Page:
Santa Clara County re-branding efforts scrapped

Santa Clara County Supervisors Tuesday pulled an item that would have approved a $1,150,000 public relations contract to re-brand the county and its services.

County Executive Jeff Smith initially recommended the Board move forward with the contract but at the last-minute requested they pull the item for further review.

"At this point I want to go back and look at it more carefully," Smith told KTVU after the meeting. "I just wasn't comfortable bringing the whole contract before the board today."

In an earlier memo to the Board, Smith recommended the Board of Supervisors approve a contract with New York-based public relations firm Keating for a re-branding campaign with a maximum payout of $1,150,000 from the general fund.

"Maybe we could go get some more quotes? Because that seems like a lot of money," said Brenda Chastaine from Los Gatos.

The proposal listed a number of services including a new logo for the county and some of its 38 departments, possibly creating an iconic monument and a more modern website.

And up to $10,000 for the firm's travel expenses.

"I think the money could be spent better elsewhere, for instance with the school district," said Parisa Kubota of Santa Clara.

Smith says the reason he wants to hire a branding firm is to have a consistent message and look across the county and its departments.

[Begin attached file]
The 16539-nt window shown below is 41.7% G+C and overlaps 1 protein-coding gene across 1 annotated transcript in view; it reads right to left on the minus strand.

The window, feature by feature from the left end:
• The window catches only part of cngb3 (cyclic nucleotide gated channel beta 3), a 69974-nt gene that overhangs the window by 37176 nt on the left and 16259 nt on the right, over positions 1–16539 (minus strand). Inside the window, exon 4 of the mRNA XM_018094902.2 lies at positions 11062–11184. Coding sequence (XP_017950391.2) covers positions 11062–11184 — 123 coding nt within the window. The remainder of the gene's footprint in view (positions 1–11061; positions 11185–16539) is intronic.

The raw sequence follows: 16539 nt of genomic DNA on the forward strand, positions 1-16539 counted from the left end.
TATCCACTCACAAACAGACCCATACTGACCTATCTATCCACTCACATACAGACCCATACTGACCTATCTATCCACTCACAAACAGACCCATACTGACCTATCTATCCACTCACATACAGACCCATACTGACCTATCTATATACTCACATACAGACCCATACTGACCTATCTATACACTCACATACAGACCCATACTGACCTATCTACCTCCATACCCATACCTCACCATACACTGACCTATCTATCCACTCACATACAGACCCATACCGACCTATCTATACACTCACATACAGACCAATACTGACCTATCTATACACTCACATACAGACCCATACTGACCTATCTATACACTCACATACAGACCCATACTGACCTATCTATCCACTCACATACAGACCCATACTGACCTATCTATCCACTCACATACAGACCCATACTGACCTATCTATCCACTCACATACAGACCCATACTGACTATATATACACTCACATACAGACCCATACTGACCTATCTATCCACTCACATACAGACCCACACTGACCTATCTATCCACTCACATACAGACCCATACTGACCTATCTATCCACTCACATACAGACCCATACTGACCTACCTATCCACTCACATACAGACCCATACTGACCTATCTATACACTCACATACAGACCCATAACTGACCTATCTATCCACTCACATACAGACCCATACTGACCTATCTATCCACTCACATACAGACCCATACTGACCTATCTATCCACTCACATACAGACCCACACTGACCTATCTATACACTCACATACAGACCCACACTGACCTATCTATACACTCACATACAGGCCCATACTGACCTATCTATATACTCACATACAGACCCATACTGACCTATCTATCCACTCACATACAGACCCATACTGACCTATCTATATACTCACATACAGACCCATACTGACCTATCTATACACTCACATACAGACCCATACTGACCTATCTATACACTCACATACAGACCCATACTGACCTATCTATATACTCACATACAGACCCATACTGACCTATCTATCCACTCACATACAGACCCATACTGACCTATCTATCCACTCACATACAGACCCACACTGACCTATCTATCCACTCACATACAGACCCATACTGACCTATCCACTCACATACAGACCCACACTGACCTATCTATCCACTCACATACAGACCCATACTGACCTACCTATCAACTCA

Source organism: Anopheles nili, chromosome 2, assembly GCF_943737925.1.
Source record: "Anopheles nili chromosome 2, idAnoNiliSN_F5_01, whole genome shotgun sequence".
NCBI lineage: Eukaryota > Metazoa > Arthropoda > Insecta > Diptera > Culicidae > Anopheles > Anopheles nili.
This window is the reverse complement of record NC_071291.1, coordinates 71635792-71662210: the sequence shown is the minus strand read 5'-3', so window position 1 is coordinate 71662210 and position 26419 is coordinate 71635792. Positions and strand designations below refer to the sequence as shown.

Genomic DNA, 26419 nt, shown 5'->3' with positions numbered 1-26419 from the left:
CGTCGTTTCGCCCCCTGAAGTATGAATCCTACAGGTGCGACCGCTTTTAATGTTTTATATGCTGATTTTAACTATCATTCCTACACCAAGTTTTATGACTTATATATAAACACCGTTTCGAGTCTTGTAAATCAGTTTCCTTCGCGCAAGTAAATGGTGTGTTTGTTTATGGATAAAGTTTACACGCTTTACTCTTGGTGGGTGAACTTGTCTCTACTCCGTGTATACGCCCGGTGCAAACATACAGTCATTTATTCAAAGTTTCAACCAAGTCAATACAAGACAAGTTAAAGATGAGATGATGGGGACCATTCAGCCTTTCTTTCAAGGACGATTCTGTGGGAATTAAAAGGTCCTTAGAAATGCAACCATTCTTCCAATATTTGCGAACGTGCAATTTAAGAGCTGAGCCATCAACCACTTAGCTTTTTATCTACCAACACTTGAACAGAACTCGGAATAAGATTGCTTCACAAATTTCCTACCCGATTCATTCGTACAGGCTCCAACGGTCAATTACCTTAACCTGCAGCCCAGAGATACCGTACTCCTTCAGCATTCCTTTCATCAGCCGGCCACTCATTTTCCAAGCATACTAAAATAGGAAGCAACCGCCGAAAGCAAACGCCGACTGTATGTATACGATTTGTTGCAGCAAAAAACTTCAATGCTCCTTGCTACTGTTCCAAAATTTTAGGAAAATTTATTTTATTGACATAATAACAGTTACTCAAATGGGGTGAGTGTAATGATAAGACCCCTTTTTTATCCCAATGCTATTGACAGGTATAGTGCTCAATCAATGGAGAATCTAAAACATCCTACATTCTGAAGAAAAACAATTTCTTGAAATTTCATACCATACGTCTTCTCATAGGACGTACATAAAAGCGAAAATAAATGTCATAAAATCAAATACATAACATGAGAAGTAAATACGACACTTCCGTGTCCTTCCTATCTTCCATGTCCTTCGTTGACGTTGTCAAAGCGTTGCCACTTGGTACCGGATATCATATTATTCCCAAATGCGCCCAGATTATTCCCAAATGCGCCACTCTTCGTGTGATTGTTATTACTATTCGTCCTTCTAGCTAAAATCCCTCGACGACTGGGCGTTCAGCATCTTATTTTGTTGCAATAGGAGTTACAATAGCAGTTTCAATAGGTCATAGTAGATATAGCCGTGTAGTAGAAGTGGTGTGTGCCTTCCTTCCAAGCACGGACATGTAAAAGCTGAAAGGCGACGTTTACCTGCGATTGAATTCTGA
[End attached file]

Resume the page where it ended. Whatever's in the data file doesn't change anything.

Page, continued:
"What we had was a fragmented message. Some message from the health system, different message from social services, a different message from the Sheriff," said Smith.

Santa Clara County is one of the largest employers in the county and offers thousands of services.

Smith pointed to a county-funded commercial done by another firm that features dancing babies.

He says that commercial instead of highlighting county services instead promoted the county-run hospital instead.

"As a taxpayer, we want to see our money is spent wisely and we're getting the best deal for our dollars," said Chastaine.

"We're being prudent--we will rethink it," said Smith.

The county executive says he still wants to look into hiring the firm, just on a less-expensive case-by-case job.

Smith says county has already spent $150,000 for the initial assessment.